Black History 365

What is Black August?

Ajah Hales
Published in
4 min readAug 7


Decolonizing Black resistance

Black girl with black Stetson hat sits Indian-style on a couch, reading a book
Photo by Seven Shooter on Unsplash

In 1926, Carter G. Woodson designated the second week of February as Negro History Week. Fifty years later, America finally took the hint and upgraded Negro History Week to Black History Month.

Yes, it’s the shortest month of the year, and yes, the basis for its existence is under attack—but I digress.

Now we spend 28 days celebrating the innovation, contributions, and accomplishments of Black Americans.

In this land where our ancestors bled, we have to fight for everything we get, and Black History Month is no exception. Yet somehow, this monthlong celebration has been truncated and redacted to a three-day weekend.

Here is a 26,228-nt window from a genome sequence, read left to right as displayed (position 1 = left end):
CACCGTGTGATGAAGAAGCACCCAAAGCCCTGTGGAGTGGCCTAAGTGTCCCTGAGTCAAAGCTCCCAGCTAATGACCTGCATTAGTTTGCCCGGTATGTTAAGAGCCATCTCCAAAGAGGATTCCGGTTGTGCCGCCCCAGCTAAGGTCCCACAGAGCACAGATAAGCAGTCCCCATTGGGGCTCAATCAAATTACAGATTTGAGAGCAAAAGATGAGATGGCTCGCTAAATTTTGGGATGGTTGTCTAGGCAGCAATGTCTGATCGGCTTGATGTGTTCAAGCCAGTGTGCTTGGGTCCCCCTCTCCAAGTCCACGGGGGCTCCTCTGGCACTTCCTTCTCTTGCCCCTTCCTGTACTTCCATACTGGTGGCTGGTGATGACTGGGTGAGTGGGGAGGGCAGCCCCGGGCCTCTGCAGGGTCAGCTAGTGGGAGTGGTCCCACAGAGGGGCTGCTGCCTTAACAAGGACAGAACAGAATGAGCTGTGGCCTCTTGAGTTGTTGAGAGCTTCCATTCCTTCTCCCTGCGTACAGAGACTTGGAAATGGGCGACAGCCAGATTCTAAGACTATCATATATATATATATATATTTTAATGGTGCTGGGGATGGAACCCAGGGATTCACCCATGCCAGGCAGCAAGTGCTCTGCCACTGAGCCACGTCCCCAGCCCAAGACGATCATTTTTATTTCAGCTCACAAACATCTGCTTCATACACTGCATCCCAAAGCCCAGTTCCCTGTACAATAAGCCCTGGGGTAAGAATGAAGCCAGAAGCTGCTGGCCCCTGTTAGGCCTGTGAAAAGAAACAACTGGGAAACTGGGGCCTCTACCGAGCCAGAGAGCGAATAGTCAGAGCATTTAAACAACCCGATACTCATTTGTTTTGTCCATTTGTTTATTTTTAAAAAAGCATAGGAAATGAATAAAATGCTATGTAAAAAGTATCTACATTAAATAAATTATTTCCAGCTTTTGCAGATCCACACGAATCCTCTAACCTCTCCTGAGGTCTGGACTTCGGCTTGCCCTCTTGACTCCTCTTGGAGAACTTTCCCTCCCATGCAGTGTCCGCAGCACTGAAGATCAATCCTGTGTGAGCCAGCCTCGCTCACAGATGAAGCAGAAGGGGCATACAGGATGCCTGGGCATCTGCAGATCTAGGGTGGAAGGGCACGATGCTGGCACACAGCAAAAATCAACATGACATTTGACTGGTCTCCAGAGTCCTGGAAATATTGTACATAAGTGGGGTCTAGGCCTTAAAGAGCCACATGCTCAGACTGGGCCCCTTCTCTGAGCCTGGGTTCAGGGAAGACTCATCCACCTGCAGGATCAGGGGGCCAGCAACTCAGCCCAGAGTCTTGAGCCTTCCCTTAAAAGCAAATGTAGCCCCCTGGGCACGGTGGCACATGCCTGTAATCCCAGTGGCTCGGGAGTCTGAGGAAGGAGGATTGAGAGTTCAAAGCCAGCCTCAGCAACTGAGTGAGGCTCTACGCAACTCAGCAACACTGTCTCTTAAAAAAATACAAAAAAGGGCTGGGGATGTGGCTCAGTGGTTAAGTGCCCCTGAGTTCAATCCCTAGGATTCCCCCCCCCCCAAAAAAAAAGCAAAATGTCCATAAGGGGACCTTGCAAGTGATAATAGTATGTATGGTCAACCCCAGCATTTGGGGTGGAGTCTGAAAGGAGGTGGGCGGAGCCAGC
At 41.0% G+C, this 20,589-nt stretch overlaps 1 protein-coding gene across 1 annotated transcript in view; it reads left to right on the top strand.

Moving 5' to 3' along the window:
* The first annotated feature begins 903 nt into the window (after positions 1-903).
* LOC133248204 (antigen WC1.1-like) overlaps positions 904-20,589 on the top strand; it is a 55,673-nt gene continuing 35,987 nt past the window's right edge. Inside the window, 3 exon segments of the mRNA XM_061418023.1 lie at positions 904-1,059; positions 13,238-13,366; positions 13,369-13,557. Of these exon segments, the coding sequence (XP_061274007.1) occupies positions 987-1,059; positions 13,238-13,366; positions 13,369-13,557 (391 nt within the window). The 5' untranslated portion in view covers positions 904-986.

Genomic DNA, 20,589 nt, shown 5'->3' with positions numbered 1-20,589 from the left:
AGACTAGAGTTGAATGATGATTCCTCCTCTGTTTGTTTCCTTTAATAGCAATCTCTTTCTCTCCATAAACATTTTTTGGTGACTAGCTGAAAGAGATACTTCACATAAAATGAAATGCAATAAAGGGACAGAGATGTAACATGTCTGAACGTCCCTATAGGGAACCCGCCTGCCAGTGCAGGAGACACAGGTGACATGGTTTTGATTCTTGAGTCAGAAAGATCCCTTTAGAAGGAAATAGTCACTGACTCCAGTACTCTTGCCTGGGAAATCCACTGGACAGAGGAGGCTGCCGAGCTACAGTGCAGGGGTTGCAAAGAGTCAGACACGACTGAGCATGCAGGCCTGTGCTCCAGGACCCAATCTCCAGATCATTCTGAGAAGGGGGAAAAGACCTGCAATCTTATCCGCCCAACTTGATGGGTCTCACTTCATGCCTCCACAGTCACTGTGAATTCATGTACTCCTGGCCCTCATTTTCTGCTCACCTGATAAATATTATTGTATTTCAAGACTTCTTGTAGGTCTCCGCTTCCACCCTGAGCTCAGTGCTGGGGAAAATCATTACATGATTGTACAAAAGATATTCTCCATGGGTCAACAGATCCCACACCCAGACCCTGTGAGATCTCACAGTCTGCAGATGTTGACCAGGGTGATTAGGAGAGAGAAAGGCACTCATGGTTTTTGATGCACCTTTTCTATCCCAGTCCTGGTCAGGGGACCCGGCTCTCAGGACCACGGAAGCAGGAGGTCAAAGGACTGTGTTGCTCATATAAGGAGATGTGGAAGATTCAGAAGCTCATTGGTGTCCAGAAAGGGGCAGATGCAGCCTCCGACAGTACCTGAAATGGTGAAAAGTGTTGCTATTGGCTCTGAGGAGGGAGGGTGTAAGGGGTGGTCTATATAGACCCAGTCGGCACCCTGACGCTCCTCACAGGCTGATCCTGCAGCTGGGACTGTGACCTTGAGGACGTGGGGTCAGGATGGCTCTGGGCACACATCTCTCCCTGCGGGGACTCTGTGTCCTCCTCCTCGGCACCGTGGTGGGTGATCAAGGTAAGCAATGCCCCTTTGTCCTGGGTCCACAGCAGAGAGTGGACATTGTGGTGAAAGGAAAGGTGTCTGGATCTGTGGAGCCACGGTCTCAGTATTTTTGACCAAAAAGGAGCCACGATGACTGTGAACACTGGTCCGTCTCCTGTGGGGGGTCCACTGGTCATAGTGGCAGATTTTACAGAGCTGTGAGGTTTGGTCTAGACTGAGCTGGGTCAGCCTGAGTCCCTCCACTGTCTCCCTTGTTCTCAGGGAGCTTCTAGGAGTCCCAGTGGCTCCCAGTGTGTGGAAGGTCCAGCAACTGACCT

On Friday, Lincoln freed the slaves. On Saturday, Martin marched on Washington. On Sunday, we elected Obama.

Technically, on Monday we celebrated Juneteenth, but since that’s a holiday no one asked for designed to replace lost revenues from Columbus Day and Thanksgiving, I’m not counting it.

But I digress.

As a womxn who considers herself fairly knowledgeable about all things Blackity Black, imagine my surprise when I learned of another month of celebrating Blackness that I had never heard of.

Black August is a month-long commemoration of the history of Black American resistance and political activism. Even though the month also focuses on Black History, it’s different from Black History Month because it recognizes folx Carter G. would have called disreputable negroes.

The incarcerated. The ‘gang bangers’. The insurrectionists.

Black August became ‘a thing’ in the late 1970s after the assassination of George Jackson and his brother Jonathan at San Quentin Prison State Prison in Marin County, California.

While incarcerated, George Jackson, George “Big Jake” Lewis, and W. L. Nolen founded the Black Guerrilla Family(BGF) AKA Jamaa to protect and maintain the dignity of imprisoned Black Americans, promote Black Power, and allegedly overthrow the United States Government.

I say allegedly because this is the organization’s pledge:

If I should ever break my stride, and…



Ajah Hales
Writer for

World Changer. Social Thinker. Business Owner. #WEOC